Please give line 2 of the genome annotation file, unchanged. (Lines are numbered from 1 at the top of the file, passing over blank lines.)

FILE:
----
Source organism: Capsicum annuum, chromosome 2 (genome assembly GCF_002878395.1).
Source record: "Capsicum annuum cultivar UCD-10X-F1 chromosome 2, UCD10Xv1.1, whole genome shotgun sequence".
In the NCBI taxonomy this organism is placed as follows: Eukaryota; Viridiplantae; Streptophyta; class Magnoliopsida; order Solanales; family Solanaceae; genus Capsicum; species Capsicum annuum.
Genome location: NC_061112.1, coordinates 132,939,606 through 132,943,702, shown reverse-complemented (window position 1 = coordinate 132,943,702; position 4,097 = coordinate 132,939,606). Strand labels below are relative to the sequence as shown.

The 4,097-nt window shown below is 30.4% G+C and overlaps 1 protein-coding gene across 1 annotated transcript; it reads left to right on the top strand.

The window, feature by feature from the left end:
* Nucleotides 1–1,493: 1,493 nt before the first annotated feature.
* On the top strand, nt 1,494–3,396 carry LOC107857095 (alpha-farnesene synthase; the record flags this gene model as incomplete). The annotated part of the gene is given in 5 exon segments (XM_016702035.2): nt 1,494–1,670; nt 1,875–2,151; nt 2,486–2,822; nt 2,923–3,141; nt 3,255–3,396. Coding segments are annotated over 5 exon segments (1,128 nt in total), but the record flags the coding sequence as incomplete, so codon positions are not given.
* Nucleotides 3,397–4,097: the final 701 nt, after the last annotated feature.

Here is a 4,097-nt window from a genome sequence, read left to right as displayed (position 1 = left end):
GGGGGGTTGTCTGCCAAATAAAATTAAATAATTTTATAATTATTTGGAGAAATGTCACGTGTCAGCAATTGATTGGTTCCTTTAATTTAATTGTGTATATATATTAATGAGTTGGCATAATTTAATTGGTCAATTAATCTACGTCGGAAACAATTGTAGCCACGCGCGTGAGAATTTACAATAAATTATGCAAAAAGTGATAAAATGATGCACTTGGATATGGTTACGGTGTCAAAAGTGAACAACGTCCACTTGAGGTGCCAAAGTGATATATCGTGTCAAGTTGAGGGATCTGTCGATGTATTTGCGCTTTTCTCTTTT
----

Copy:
Source record: "Capsicum annuum cultivar UCD-10X-F1 chromosome 2, UCD10Xv1.1, whole genome shotgun sequence".